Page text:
Nicklaus Record A Long Shot For Tiger
When Tiger Woods announced that he’d had surgery on a pinched nerve in his back, making him miss this week’s Masters for the first time in 20 years, the golf industry got a glimpse of a future without Woods. As dominant a golfer as he’s been for most of the last two decades, he’s meant even more to the business of golf. From galleries to television ratings, from huge purses to player endorsements, Woods has been a game changer.
It is very difficult to know where Woods will be after he comes back from this latest injury. He’ll be 39 by the time he next tees off at Augusta, and there is no guarantee his ailing body will be able to fend off further serious injury. Golf involves repetitive motion, and Woods has been swinging clubs at a furious pace since he was 4 years old – which is to say he may be physically much closer to 50 than 40.
A number of golfers have had success in their 40s – Jack Nicklaus won three majors in that decade. But 50-year-olds don’t fare nearly as well, and it’s hard to imagine Woods becoming a back-slapping gallery favorite on the Champions Tour. It seems a virtual certainty that Woods will catch Sam Snead for the most PGA Tour wins, but Nicklaus’s 18 majors are beginning to seem a bridge too far. It’s probably not too soon for the golf industry to have a serious Plan B, because good ol’ Plan A ain’t what he used to be.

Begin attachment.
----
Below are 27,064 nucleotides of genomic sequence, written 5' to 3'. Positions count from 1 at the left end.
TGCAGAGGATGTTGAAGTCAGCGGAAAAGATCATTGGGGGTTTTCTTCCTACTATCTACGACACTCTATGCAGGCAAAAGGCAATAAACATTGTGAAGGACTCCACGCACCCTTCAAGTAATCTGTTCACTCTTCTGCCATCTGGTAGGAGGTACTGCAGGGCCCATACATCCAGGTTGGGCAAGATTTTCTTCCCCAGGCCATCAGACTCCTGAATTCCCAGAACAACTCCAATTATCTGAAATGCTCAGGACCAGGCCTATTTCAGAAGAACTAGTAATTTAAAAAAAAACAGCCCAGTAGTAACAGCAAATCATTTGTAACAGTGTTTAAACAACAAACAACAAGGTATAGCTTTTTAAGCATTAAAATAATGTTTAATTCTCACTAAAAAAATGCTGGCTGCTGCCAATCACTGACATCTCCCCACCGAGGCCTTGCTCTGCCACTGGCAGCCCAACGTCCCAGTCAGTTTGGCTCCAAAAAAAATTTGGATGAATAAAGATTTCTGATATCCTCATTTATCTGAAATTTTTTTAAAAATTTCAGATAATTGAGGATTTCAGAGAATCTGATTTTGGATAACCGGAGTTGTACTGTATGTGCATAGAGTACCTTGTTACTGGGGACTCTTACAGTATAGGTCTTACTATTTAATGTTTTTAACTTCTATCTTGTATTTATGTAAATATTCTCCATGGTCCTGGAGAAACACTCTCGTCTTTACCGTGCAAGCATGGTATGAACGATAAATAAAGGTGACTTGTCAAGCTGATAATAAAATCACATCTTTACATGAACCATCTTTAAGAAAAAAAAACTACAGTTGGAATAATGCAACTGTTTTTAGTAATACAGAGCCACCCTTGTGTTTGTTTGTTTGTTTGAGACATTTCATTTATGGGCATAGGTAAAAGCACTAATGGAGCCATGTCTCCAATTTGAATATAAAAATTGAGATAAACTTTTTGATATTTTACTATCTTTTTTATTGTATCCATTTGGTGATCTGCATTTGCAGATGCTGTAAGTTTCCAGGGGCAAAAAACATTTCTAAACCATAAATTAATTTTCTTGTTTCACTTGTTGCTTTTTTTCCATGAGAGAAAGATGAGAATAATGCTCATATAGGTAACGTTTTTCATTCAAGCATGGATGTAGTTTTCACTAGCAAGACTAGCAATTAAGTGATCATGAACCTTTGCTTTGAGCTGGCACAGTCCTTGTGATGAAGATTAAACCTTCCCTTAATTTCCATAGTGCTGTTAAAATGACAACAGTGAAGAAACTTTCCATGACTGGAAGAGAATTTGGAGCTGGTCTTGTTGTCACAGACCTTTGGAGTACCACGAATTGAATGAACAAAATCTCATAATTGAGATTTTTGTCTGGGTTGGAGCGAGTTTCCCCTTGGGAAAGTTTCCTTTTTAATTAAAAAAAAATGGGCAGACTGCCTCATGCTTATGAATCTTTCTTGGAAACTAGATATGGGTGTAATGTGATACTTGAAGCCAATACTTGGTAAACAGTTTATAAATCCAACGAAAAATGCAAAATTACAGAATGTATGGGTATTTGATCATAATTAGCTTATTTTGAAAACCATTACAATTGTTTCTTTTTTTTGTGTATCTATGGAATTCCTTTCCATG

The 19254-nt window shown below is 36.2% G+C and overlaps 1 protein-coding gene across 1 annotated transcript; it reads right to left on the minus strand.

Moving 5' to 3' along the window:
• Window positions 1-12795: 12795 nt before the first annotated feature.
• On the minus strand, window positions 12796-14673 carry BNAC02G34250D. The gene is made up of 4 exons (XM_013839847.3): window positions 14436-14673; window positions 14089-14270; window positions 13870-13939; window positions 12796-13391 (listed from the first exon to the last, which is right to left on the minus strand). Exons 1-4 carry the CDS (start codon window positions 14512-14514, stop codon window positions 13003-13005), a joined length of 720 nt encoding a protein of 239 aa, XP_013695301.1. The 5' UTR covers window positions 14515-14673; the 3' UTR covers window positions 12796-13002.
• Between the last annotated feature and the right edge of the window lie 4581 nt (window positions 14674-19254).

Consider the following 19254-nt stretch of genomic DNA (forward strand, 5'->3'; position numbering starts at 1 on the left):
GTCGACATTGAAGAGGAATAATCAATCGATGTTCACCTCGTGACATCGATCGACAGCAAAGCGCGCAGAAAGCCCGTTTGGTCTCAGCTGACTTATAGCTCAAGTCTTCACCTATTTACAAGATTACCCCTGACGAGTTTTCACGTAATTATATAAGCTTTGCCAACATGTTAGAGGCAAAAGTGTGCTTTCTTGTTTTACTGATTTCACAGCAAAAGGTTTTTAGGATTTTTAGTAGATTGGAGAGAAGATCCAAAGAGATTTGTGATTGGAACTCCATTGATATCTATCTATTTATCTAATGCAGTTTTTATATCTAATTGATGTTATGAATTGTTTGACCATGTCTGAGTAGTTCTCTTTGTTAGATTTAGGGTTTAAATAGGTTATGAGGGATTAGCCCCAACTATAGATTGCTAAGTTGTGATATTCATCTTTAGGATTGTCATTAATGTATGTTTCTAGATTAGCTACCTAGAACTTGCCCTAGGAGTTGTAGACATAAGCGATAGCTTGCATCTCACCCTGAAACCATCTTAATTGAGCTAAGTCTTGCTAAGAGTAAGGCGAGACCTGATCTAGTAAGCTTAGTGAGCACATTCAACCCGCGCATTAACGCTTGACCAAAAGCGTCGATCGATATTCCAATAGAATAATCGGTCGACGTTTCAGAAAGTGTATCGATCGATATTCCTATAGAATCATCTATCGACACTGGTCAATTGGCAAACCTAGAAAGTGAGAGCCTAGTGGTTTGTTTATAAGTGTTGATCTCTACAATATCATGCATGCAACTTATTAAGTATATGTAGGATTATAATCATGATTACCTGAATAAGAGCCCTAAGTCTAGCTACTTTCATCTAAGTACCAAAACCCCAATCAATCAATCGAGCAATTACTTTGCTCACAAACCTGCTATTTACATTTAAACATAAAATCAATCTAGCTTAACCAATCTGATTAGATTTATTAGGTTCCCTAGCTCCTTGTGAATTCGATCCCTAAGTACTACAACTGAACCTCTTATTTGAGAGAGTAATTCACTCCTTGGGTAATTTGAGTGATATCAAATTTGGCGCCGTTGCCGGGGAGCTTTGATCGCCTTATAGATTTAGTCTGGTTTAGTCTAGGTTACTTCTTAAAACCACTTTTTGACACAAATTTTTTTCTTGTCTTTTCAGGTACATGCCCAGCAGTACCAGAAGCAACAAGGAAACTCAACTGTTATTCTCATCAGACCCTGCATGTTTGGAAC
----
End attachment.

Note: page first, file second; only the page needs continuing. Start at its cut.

* Shortly after the horn sounded in the NCAA basketball tournament final, speculation began on which additional members of this freshman class might elect to declare themselves for the NBA draft. Already Tyler Ennis of Syracuse and Andrew Wiggins of Kansas have announced they’ll go pro. It would be a huge surprise if several Kentucky Wildcats don’t follow suit.
The rush to get to the NBA and get moving toward that big-money second contract hasn’t kept too many of the lottery-type players from turning pro, and maybe it shouldn’t. A quick look at the job prospects for college graduates show that million-dollar-plus annual salaries are in short supply. And the NBA, which instituted the rule that players can’t enter the NBA draft until one year after graduating high school, is now considering extending the time period to two years.
It’s not that the league cares about the colleges that feed its ranks, or even concern for immature players being thrust into the pro lifestyle. It’s simply that they will make fewer mistakes in the draft if they can see the player develop another year. There are sad cases in which a player leaves after one year of college only to find that he and his advisers had overestimated his value. Some go in the second round or are not drafted at all. And that player has no paycheck and no degree, and often little choice of going back to school without a scholarship.
The exceptional player (think LeBron James) probably could and should be able to go right after high school. But for many, the decision is based on the advice of others, not all of whom have the player’s best interest as top priority.